by Thomas Brandenburg
Communicating and maintaining design intent at scale without the designer’s ability to physically “touch” every retail location are the biggest challenges. Realizing that every community and physical location can be unique, the challenge is to deliver a modular and flexible system knowing that many hands will be involved in delivering the new experiences.
1.What do you consider as the disruptive trend(s) that are affecting the retail industry that seem most promising?
Shift from big data to data-led. Up until now, traditional metrics and data have been leveraged to measure and “analyze” existing elements of service experiences. The results have tended to be rearview facing and of little use when thinking about new service innovation. However, metrics and analytics employing new digital platforms, sensors, and mobile devices are enabling data-led service experience…by design (ex. Disney “Vacation Management” and “Next Generation Experience”)
I’m now curious to monitor and see how emerging AI capabilities can be combined to enable new proactive service models and experiences that are able to “materialize” as patterns and data are recognized. Service designers still need to provide the frameworks but some early precursors seem to include things like “Robot Lawyer” and “Narrative Science”, a Chicago company that extracts “the story” from data.
2. What are the biggest challenge(s) of scaling services in your specific retail sector today?
Communicating and maintaining design intent at scale without the designer’s ability to physically “touch” every retail location. Realizing that every community and physical location can be unique, the challenge is to deliver a modular and flexible system knowing that many hands will be involved in delivering the new experiences. Design Intent needs to be tailored to different audiences including HR, IT, Operations, Management, Outside Agencies, Supply Chain and front-line employees (just to name a few) knowing that they are ultimately who bring the experiences to life and are responsible for nurturing and evolving them.
3. What brands or retailers come to mind when you think about service innovation in this industry?
Home Improvement: b8ta, Pirch, TreeHouse in Austin. Amazon is quickly accelerating in this area but I share these three because I believe they most fully embrace the idea of “play” and exploration that people expect from an in-store retail experience...usually before they then purchase online.
4. Besides having a mindset and the skill set for service design what other knowledge, experience or skills do you see as valuable for a designer to have in his or her repertoire today?
I have worked with and learned a great deal from service designers employing theater skills, business design skills (think viability modeling) and most recently, new behavior models. Understanding “why” someone will change (employee or customer) is very important to understanding “what” needs to change.
5. What would you like to see happen for the future of service design in retail?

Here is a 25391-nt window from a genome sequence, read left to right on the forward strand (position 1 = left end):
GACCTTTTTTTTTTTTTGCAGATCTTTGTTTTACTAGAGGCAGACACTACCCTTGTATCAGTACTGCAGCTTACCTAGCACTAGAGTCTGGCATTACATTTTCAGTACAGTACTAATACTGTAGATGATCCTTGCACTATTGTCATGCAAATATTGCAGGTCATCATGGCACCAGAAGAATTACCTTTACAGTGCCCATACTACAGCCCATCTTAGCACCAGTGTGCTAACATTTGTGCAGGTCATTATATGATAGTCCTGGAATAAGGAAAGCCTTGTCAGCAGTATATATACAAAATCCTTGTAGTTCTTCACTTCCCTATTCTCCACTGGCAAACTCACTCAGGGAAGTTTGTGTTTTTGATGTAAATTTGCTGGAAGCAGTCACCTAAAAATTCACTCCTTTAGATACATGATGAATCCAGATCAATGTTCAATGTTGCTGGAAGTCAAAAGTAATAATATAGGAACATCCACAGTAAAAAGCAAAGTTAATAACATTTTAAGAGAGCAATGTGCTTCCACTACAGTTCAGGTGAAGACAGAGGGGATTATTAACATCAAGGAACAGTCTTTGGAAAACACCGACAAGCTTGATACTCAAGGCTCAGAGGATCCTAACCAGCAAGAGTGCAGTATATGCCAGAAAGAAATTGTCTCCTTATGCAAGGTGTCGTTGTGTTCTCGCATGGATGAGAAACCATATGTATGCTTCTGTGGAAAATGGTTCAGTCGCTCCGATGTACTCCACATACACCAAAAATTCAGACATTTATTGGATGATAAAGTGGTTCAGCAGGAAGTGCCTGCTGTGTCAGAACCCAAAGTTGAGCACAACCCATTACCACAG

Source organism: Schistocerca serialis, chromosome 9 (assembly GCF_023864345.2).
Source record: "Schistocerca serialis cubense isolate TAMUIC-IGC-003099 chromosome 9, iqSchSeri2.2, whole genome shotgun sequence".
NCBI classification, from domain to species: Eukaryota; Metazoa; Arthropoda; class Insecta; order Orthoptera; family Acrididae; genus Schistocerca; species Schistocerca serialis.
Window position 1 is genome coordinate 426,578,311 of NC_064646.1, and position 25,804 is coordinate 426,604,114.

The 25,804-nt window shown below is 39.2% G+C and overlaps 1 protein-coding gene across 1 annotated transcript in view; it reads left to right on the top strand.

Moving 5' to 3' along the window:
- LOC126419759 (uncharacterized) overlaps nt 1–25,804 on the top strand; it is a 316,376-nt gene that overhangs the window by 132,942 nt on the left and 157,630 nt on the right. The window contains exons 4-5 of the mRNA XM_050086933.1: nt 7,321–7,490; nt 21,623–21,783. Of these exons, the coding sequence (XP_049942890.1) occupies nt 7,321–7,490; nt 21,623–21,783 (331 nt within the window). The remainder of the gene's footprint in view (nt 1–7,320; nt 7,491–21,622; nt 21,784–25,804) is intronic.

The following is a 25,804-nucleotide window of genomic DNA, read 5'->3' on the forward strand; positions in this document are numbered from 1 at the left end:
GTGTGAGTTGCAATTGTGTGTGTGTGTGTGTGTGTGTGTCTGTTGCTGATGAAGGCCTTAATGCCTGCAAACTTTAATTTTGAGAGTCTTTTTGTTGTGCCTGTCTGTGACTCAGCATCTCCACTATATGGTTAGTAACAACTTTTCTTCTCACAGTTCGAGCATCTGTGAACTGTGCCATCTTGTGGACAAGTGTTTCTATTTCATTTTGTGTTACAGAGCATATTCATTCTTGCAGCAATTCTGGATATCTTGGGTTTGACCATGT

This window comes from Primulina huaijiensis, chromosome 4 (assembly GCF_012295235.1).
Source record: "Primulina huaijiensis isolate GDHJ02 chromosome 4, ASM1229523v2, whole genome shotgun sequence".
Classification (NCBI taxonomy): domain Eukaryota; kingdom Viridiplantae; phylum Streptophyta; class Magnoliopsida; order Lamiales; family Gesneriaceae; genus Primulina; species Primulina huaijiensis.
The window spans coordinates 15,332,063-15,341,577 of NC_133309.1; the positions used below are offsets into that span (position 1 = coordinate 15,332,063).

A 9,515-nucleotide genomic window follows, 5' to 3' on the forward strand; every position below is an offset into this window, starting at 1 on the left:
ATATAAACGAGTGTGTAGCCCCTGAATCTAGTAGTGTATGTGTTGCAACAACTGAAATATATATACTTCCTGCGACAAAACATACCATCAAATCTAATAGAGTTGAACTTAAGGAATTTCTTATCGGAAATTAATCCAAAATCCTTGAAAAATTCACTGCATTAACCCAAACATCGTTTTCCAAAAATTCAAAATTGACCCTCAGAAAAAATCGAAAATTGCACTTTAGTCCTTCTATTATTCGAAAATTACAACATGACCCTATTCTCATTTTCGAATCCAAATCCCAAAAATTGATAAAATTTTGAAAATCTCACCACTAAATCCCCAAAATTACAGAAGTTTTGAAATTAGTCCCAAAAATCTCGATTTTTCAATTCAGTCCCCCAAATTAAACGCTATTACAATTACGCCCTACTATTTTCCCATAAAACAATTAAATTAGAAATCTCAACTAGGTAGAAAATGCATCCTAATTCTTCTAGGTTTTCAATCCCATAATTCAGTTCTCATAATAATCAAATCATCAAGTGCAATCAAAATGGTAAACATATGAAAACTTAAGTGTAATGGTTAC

For many of these new experiences to be nurtured and realized, a cross-functional approach is required inside large organizations (think Fortune 50 & 100). More importantly, it would make it easier if those leading cross-functional teams were also design thinkers. Currently, service design appears to be reporting up to leaders in Marketing, IT, Innovation and sometimes HR. But during my recent career search I’ve noticed a desire at the C-Suite level to employ those with design backgrounds in VP and CXO level roles. Organizations need design thinking at the top but while many of us have been perfecting our craft we haven’t necessarily been as interested in broadening our skill sets and people skills. For example, a title of VP, Customer Experience seems like an appropriate role for many of us but in addition to experience design can also be responsible for leading a strategy team, consumer insights team and call center or even ecommerce merchant team.. We pride ourselves on being ferociously curious about the customer or employee. I hope many more of us will expand that to include gaining experience in other functions of the organization so that we are better prepared (and willing) to lead at the top in order to accelerate service design innovation.
Bonus question—What service design strategies would you use to steal customers from Amazon?
Amazon is still very much a self-driven transactional experience. Yes, you can read/contribute product reviews, view related products and they have made transacting business and delivery very efficient. But there is very little interaction or “heart” with the brand any more that makes me loyal. If I can find the product cheaper or need it faster (experienced both this past weekend) you can be sure I’ll look somewhere else. The design strategies that I have employed involve understanding the emotional needs customers value and then designing an ecosystem that surrounds the experience of which “transacting” is just one part. For example, offering multiple levels of advice integrated into online and in-store tools that made the customer feel confident went a long way in surprising, even entertaining the customer but most importantly, building confidence BEFORE making a purchase.
Some service design strategies are even removing the self-driven transactional experience that Amazon is famous for. Example: GetMagic.com - I literally texted the following last Monday, “Need to locate and purchase a Chinook Summit Bivy Bag, Blue and have delivered to my house this Wed. for a camping trip leaving on Thurs. The service took over and they handled the rest!! I choose that level of service over hunt and click any day!
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